Almost never. An example of an exigent circumstance would be a chemistry professor yelling at grad students who are in imminent danger of harm b/c of improper lab procedure. If these exigent events happen regularly then the supervisor graduate student relationship is not working and you need to leave.


36

Ideally, students who are really in a serious predicament should be able to get an extension. To allow this, but to minimize lying, I suggest that if you're free to set course policy, you: Make one or two extensions available no questions asked. Specifically tell the students that the intent of the policy is to accommodate them in case of serious emergency, ...


35

Let me translate: I am an adjunct professor at a University for a course where the students have to use a certain software "X" during the course. For your course, Students must use the software. students who apparently have had issues in installing the (legally distributed) student version of X The software provided by you is not working. One ...


30

This could be done in both a clumsy, rude way, and in a reasonable way. The apparent anonymity of the student in the critique is a step in the right direction. In terms of "what should you do?", um, well, not too much. The anonymity means that there was no public shaming... Yes, there is a shock in seeing one's work even anonymously discussed as a ...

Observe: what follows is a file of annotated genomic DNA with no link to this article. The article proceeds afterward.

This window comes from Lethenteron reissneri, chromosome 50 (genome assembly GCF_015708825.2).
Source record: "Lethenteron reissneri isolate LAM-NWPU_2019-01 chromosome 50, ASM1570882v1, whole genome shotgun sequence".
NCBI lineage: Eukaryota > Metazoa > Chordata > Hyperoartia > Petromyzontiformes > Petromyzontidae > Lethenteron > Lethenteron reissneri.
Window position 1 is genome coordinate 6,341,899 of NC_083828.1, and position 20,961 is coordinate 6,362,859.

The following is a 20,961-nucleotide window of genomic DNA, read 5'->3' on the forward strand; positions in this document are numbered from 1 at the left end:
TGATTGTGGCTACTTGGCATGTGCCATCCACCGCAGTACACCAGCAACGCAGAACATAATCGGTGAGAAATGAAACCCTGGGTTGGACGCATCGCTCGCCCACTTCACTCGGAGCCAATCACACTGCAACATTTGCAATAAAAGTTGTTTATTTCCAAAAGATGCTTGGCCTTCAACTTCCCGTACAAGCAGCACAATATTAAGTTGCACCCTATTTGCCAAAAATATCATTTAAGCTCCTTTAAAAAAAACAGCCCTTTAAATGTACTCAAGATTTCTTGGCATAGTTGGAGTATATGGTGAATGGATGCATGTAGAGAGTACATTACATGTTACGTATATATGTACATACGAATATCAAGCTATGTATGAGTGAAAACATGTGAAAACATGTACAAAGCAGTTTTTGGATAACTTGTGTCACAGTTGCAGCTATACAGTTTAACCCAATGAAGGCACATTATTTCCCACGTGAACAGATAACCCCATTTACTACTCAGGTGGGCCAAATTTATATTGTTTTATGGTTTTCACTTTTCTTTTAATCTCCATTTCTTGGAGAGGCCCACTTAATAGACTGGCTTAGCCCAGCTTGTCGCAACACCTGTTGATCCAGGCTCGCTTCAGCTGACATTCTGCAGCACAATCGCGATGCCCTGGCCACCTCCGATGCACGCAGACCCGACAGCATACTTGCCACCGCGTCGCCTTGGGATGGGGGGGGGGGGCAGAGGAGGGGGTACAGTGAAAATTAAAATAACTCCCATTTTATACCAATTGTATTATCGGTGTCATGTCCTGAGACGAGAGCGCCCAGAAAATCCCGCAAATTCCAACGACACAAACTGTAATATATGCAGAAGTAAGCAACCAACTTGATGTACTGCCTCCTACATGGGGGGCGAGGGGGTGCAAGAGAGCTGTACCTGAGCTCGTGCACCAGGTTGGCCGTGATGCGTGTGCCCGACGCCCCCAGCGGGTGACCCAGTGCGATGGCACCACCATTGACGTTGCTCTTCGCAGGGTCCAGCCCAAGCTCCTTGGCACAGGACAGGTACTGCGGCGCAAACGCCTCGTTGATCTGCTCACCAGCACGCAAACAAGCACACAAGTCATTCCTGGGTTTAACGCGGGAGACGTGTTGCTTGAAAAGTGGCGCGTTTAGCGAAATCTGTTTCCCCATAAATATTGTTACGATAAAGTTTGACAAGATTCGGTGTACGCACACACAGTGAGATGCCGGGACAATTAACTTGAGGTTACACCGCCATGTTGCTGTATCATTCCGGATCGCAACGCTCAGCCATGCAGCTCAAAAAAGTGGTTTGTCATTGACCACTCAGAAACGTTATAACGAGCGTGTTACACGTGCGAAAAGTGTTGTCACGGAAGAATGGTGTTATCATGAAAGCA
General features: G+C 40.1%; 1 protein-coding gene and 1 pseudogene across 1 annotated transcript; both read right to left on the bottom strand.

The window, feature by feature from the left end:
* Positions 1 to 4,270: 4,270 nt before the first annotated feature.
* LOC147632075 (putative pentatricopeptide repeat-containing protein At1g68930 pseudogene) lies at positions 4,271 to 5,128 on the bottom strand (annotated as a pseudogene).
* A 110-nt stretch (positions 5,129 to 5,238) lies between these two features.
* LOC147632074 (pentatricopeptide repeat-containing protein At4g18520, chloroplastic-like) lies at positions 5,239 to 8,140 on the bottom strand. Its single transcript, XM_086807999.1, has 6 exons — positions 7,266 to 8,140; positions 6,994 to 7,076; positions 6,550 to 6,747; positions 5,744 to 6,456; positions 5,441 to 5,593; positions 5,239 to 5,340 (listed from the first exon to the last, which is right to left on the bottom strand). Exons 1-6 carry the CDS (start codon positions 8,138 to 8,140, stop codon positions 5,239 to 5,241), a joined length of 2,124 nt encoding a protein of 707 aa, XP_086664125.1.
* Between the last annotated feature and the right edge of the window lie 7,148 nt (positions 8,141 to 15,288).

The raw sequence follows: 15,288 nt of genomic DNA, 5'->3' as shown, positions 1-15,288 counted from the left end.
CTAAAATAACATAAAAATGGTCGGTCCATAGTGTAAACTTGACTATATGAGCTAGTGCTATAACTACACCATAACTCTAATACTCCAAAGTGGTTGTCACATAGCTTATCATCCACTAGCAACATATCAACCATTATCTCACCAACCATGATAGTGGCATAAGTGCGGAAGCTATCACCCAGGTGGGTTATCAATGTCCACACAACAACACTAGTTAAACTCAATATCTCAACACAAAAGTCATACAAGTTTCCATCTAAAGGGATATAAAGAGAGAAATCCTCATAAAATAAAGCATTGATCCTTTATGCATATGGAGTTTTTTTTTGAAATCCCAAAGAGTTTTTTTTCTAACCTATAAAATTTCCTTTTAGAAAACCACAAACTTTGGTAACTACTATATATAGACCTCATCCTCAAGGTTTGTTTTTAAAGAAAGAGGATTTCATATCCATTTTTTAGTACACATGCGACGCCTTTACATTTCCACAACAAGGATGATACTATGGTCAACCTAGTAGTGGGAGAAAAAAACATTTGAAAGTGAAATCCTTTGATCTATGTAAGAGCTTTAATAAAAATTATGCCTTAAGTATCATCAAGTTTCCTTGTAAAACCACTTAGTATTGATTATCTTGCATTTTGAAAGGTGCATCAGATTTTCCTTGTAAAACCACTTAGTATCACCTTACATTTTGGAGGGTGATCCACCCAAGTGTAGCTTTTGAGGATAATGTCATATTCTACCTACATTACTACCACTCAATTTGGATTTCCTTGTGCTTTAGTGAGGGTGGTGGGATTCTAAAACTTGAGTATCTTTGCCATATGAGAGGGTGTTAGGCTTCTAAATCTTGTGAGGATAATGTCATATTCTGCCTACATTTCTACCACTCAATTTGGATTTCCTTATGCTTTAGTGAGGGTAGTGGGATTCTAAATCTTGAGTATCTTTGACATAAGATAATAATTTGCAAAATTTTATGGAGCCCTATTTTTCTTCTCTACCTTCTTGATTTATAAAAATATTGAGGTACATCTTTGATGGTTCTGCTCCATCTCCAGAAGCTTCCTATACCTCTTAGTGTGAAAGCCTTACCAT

22

I have several personal experiences to add to others here. I was one of four graduate students in George Mackey's course who volunteered to take complete notes. He then used those to write a book. We were thanked in the acknowledgments. I learned a lot. See The Mathematical Theory of Quantum Mechanics. Once when I decided to write a text after teaching a ...


20

I would worry a bit about asking the professor to "hire" your sibling. On the other hand, telling the professor that your sib is looking for a position in the same field and would like to meet them to talk about the possibilities would be entirely appropriate. If the two of them, without you, come to some understanding it would be better. And even ...


20

There are a few definitions of yelling in colloquial American English. Definition 1: Screaming with anger. This is never ok in a professional relationship; and if it happens regularly, it is a sign of a toxic work environment. This is not a good advisor. Definition 2: Criticism. For example, if you do a presentation and the advisor has a lot of professional ...


16